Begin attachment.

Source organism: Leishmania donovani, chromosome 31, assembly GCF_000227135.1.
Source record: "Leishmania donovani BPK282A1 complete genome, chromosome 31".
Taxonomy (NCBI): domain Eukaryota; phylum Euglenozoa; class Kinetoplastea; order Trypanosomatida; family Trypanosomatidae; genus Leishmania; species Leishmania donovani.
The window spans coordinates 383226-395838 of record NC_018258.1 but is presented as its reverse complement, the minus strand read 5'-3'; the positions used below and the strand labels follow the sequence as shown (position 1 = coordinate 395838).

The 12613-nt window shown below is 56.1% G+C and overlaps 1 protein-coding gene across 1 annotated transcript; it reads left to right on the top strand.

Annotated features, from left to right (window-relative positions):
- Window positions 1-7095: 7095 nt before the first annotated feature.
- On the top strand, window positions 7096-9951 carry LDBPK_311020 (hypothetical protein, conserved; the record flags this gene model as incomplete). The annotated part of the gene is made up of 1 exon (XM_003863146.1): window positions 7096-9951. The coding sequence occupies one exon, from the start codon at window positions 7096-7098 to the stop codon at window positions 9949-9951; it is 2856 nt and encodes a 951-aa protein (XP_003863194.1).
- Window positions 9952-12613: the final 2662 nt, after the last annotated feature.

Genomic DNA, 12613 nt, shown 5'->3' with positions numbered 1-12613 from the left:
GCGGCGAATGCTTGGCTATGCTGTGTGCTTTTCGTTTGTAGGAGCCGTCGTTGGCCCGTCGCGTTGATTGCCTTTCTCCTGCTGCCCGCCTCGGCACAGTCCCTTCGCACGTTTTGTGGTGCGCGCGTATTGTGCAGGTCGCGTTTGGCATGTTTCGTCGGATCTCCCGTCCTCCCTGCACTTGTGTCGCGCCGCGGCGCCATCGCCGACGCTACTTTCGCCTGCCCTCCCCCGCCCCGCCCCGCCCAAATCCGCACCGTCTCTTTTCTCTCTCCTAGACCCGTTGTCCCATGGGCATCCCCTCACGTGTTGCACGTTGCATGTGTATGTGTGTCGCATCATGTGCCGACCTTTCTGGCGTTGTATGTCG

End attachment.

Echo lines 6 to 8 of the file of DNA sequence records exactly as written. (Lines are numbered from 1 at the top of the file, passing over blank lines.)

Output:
Annotated features, from left to right (window-relative positions):
- Window positions 1-7095: 7095 nt before the first annotated feature.
- On the top strand, window positions 7096-9951 carry LDBPK_311020 (hypothetical protein, conserved; the record flags this gene model as incomplete). The annotated part of the gene is made up of 1 exon (XM_003863146.1): window positions 7096-9951. The coding sequence occupies one exon, from the start codon at window positions 7096-7098 to the stop codon at window positions 9949-9951; it is 2856 nt and encodes a 951-aa protein (XP_003863194.1).